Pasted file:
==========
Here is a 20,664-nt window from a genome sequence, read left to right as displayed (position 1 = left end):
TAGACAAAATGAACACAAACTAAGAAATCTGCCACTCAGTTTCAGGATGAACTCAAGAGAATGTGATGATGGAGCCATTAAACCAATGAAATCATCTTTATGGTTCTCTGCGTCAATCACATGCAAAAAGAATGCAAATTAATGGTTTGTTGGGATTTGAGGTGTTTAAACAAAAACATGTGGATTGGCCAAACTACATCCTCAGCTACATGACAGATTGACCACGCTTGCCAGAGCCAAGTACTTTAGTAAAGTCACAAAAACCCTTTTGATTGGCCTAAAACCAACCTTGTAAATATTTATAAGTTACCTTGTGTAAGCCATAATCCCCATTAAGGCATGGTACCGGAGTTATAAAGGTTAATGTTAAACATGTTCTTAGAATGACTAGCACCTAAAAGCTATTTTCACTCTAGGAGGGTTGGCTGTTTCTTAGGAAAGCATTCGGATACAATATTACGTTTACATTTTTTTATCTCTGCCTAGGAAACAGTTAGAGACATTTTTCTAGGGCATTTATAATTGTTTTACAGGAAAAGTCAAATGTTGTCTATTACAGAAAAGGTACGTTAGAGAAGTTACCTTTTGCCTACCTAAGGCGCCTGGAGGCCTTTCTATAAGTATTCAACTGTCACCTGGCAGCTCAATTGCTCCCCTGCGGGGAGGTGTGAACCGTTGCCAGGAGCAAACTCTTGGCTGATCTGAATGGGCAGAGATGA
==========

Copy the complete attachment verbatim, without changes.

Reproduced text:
Here is a 20,664-nt window from a genome sequence, read left to right as displayed (position 1 = left end):
TAGACAAAATGAACACAAACTAAGAAATCTGCCACTCAGTTTCAGGATGAACTCAAGAGAATGTGATGATGGAGCCATTAAACCAATGAAATCATCTTTATGGTTCTCTGCGTCAATCACATGCAAAAAGAATGCAAATTAATGGTTTGTTGGGATTTGAGGTGTTTAAACAAAAACATGTGGATTGGCCAAACTACATCCTCAGCTACATGACAGATTGACCACGCTTGCCAGAGCCAAGTACTTTAGTAAAGTCACAAAAACCCTTTTGATTGGCCTAAAACCAACCTTGTAAATATTTATAAGTTACCTTGTGTAAGCCATAATCCCCATTAAGGCATGGTACCGGAGTTATAAAGGTTAATGTTAAACATGTTCTTAGAATGACTAGCACCTAAAAGCTATTTTCACTCTAGGAGGGTTGGCTGTTTCTTAGGAAAGCATTCGGATACAATATTACGTTTACATTTTTTTATCTCTGCCTAGGAAACAGTTAGAGACATTTTTCTAGGGCATTTATAATTGTTTTACAGGAAAAGTCAAATGTTGTCTATTACAGAAAAGGTACGTTAGAGAAGTTACCTTTTGCCTACCTAAGGCGCCTGGAGGCCTTTCTATAAGTATTCAACTGTCACCTGGCAGCTCAATTGCTCCCCTGCGGGGAGGTGTGAACCGTTGCCAGGAGCAAACTCTTGGCTGATCTGAATGGGCAGAGATGA